Intro: Refresh That Old Plastic Cutting Board
Plastic (polyethylene) cutting boards tend to get worn with use, eventually leading to an unsightly (and often unsanitary) surface. Between cut marks, foods, and cleaners can leave a plastic board looking pretty ragged.
But not all is lost - a quick attack with some sandpaper can refresh that cutting board, making it as good as new and saving the time and money of replacing them! This tried and true food service industry trick can help clean up even the worst of boards and prolong the life of your boards and boost the cleanliness of your kitchen.
Step 1: What You'll Need
Materials in addition to your old cutting boards
- dropcloth/newspaper/garbage bag
- Sandpaper (ideally 25 grit through 80 grit)
- metal scrubber or rough steel wool
- scraper/hand plane/razor blade (not pictured)
- eye protection
- dust mask
- dish soap
For the sander, I'm using a Dremel contour sander. Any sander will do the job, and one with more horsepower will do the job faster. A belt sander or orbital sander would work nicely. I just didn't happen to have one handy at the moment.
Step 2: Clamp the Board
Cover your work surface with a drop cloth, newspaper, etc. to catch the remnants of the sanding.
Using the clamps, securely affix the cutting board to your work surface (I usually clamp the two corners by the handle-edge (if there is a handle cut-out) since those rarely get worn from use. Be sure it's clamped snugly, as scraping and sanding can create a good bit of lateral torque on the board.
Step 3: Prep the Board for Sanding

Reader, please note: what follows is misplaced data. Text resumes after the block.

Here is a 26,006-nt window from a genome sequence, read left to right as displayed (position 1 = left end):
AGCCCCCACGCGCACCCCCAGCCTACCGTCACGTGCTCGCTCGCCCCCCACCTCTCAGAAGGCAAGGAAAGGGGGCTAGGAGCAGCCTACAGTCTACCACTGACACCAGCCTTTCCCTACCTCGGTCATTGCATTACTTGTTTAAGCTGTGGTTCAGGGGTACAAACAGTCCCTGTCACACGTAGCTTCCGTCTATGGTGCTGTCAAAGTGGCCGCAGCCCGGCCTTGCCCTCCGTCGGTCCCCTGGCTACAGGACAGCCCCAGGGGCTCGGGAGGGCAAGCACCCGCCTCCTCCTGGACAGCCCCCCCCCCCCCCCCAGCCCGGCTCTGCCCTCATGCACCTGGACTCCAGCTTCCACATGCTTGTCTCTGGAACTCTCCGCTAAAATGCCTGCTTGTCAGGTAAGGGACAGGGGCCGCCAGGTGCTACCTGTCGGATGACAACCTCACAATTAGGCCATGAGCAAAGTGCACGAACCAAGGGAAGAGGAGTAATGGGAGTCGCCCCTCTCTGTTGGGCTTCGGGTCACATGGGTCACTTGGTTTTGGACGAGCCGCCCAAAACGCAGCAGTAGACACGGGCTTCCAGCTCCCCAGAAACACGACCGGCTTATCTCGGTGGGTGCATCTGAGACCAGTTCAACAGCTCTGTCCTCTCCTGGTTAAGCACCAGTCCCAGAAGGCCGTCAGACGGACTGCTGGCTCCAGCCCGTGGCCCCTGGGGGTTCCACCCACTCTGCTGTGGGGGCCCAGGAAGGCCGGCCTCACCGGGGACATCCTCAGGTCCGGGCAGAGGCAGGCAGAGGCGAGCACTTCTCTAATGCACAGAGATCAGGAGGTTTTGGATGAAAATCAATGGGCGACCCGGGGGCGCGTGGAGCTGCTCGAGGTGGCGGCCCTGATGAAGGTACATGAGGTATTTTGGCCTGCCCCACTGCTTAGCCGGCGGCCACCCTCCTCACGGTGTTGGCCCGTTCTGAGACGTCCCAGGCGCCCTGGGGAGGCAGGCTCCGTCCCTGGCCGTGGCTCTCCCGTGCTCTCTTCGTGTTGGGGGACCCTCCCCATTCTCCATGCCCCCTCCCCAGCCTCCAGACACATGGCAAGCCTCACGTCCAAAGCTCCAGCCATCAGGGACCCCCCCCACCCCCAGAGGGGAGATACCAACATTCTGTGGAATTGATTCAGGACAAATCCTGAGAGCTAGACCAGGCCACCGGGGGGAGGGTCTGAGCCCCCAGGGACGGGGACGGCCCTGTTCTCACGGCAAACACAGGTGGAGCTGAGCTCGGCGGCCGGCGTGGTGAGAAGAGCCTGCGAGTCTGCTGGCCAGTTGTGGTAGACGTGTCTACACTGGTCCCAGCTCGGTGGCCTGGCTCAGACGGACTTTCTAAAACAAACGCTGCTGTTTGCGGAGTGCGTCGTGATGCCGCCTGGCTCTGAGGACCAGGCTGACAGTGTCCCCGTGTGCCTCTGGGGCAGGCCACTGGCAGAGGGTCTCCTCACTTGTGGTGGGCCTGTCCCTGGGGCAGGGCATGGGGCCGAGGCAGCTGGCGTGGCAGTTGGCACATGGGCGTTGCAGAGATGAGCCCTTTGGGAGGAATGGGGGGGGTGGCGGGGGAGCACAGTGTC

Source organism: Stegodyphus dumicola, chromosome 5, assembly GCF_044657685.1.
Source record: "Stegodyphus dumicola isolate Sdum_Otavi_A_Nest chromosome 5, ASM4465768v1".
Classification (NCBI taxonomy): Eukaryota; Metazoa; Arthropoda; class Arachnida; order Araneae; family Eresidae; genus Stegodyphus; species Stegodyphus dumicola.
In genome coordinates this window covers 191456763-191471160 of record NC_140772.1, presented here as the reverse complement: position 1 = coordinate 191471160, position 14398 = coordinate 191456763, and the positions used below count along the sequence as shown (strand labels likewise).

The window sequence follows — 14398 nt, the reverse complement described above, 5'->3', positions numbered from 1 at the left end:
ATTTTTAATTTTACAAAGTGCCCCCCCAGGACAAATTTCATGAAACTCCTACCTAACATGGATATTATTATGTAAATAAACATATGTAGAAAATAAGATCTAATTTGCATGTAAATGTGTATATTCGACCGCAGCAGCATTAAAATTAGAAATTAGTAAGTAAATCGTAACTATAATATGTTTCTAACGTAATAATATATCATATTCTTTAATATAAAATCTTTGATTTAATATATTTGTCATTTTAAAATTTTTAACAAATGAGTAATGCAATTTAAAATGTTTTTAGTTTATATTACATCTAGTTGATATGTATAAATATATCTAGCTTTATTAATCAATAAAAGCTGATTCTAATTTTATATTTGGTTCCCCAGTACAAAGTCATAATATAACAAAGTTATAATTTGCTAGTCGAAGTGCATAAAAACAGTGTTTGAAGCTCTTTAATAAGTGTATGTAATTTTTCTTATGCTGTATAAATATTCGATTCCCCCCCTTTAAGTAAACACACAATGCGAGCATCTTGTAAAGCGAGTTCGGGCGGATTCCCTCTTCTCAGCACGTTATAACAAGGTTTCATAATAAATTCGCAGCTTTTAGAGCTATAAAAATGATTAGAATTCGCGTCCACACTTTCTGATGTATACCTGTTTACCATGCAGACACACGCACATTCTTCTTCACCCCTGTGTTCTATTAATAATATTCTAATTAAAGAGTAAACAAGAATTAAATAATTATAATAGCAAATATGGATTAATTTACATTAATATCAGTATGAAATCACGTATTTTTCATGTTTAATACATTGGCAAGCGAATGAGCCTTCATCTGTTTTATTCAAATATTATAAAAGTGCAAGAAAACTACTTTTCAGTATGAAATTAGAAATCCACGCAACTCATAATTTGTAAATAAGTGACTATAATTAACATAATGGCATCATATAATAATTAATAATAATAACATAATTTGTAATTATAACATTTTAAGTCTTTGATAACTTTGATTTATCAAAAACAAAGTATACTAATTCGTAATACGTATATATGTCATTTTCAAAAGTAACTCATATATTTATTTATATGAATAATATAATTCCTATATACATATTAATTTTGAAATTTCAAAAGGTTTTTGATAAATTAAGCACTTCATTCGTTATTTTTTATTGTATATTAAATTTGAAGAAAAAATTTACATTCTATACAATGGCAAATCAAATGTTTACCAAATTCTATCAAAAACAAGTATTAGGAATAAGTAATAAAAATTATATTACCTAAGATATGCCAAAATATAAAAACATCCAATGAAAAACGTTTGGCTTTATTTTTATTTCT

Using the metal dish scrubber or extra-course steel wool, scrape the surface to remove any loose burs of plastic and begin to clean the surface. The less excess plastic that is left on top, the less the sandpaper will gum up.
Step 4: Sand the Board!
Sand the surface of the board using the coarsest grit of sandpaper. Ideally, I start with 25grit and progress to finishing with 80grit. If you start too high, the sandpaper won't be successful at removing the top layer of the board.
**Be sure to use eye protection and a dust mask, as the sanding will kick up polyethylene dust which is less than pleasant to get in your system!**
And if your cutting boards are anything like mine, this is the stage when you will smell the aroma of everything you've ever cut on the board coming out as the sander gently warms the dust... this can often be a somewhat unpleasant experience!
Step 5: If Sanding Isn't Enough...
Depending on the depth of cuts, grit of sandpaper, and strength of the sander you're using, sanding alone may not be enough. If you aren't able to sand away enough of the surface to remove cuts, gouges and slices, it may be necessary to CAREFULLY scrape the top layer of the board with a razor blade, a knife blade, or ideally - a hand plane.
Then continue sanding until grooves, scratches and gouges are removed and the surface is buttery smooth.
Step 6: Clean the Surface While Sanding
To help expedite the process, periodically wipe the surface with the steel wool/scrubber to remove any burs and the dust that the sander has kicked up. Unlike wood, polyethylene has a tendency to statically adhere to itself which makes the sanding process more difficult. A frequent wipe will help the process.
Step 7: Clean the Edges
As the sanding process will alter the shape of the board slightly, I take a blade and scrape the edges of the board to get a nice clean bevel after I'm finished sanding.
Step 8: Clean the Board
Cleaning the board should be a three-step process.
First, rinse with water in a sink to remove loose dust and particles.
Second, apply kitchen soap and rub in with your hand - NOT a sponge - to work more of the dust out. You want to avoid getting your sponge covered in loose polyethylene dust. Then rinse the board.
Third, use a sponge with dish soap to clean the board surface again. Rinse, let dry, and enjoy your like-new cutting boards.
Step 9: Enjoy Your Refreshed Cutting Surface!
Not only is the fresh surface more sanitary (deep crevices can collect and breed bacteria), but it will also help prolong the sharpness of the edge of your knives (the worn cutting surfaces can catch and dull knife edges more quickly).